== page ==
HANOI, Vietnam – Seychelles’ participation in the Second International Forum held in Hanoi from August 17 to 19 on the theme “Vietnam-Africa: Cooperation on Sustainable Development” has opened new avenues of concrete cooperation between the two countries and projected, in the region and beyond, a dynamic image of Seychelles’ “Look East” diplomacy.
During the event that was attended by more than 600 delegates from Africa and Vietnam, the Minister of Foreign Affairs, Mr. Jean-Paul Adam, signed a bilateral agreement on economic, cultural, scientific, and technical cooperation with his Vietnamese counterpart, which he said is reflective of the mutually-beneficial cooperation that exists between the two countries, especially as it was one of only two agreements signed at the meeting.
Minister Adam, who led the Seychelles delegation, delivered a keynote speech at the forum addressing issues related to trade, energy, and investment cooperation.
The Minister spoke of the importance of African engagement during, what many people call, the “Asian Decade,” and the need to focus cooperation on food security, agriculture, fisheries, and aquaculture, as well as infrastructures, tourism, education, and training.
The Seychelles’ Foreign Minister also raised the issue of transportation and the vital importance of maintaining open and safe maritime routes between Africa and Vietnam at all times for trade, fisheries, research, and tourism. He called for more cooperation from all maritime and trading nations around the Indian Ocean to find ways and means to efficiently address this issue.
Following this, Minister Adam went on to present the recently launched 2010-2040 Seychelles Comprehensive Maritime Security Plan of Action, which has been seen as a useful and timely initiative in the global cooperation to fight piracy.
The Seychellois delegation, which included Seychelles’ nonresident Ambassador to Vietnam, Mr. Philippe Le Gallm who is based in Beijing, went on to meet Vietnam’s Deputy Prime Minister and Minister of Foreign Affairs, Mr. Pham Gia Khiem, to hold in-depth talks on how to consolidate the links between the countries.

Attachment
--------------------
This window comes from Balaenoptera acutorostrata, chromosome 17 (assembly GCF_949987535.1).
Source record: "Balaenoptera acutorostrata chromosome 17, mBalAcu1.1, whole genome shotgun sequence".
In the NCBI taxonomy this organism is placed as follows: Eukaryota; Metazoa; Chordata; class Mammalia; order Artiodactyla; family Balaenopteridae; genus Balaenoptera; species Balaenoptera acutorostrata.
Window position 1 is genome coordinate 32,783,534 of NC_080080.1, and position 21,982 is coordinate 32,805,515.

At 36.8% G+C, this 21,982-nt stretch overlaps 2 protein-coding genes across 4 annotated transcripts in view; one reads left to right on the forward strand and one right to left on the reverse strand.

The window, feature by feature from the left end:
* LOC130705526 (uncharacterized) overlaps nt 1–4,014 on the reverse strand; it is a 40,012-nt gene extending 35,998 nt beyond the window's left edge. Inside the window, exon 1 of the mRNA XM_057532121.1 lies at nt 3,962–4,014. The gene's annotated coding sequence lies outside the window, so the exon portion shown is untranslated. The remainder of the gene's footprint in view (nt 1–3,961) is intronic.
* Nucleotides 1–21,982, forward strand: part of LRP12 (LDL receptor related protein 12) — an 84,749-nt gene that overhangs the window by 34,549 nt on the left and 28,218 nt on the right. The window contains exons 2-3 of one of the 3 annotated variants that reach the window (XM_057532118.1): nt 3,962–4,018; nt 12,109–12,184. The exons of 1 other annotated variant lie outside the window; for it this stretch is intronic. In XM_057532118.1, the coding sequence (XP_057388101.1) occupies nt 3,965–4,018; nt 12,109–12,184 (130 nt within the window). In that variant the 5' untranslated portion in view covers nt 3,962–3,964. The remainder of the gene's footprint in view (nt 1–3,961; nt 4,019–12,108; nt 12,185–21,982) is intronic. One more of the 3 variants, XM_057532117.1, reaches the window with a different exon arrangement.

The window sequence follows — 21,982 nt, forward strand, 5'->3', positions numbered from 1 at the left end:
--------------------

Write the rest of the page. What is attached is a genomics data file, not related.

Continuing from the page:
In discussions, Minister Pham Gia Khiem qualified Seychelles’ potential as “huge” despite being relatively small, and he said that Vietnam and Seychelles shared political stability and should, therefore, work to increase their trade exchanges from a modest US$2 million now to 10, 20, and even 100 million. The Minister also welcomed more exchanges of visits by high-level delegations from the two countries.
In responding, Minister Adam underlined the importance of strengthening and upgrading the relations between the two countries, with special emphasis on cooperation in agriculture, health, tourism, and the establishment of air and sea links, as well as military cooperation. The Minister also drew attention to the value of developing offshore activities in line with the regulatory framework provided by the Double Taxation Avoidance Treaty-DTA that exists between the two countries.
Minister Adam went on to discuss visa exemptions for short stays, the appointment of honorary consuls in the two countries, and the possible use of Port Victoria’s facilities for Vietnamese military vessels.
During his visit to Hanoi, the Minister also called on the President of the Socialist Republic of Vietnam, Mr. Nguyen Minh Triet, who stated that “Vietnam would make its best efforts to enhance the effectiveness of cooperation with each African country and the African Community.”
Following the signing of the bilateral agreement, the first joint commission is scheduled to meet in Seychelles early 2011.
Seychelles has signed similar agreements during the last 12 months with Korea and the Philippines, and draft agreements have been proposed to Thailand, Malaysia, Cambodia, and Laos with a view to establishing a multi-purpose legal framework of cooperation covering the region and conducive to ambitious partnerships at government and non-government levels, especially in the fields of trade, investments, transportation, energy, tourism, fisheries, real-estate development, and eco-friendly development technologies.
Vietnam-Africa bilateral trade turnover has increased from US$372.4 million in 2003 to US$2.07 billion in 2009.
Vietnam’s growth rate in 2009 was 5.32 percent, and the country is expected to achieve a growth of 6.5 percen in 2010, the year Vietnam is chairing the ASEAN community, and also the year during which Hanoi is celebrating 1,000 years of history. Vietnam has a population of 85 million.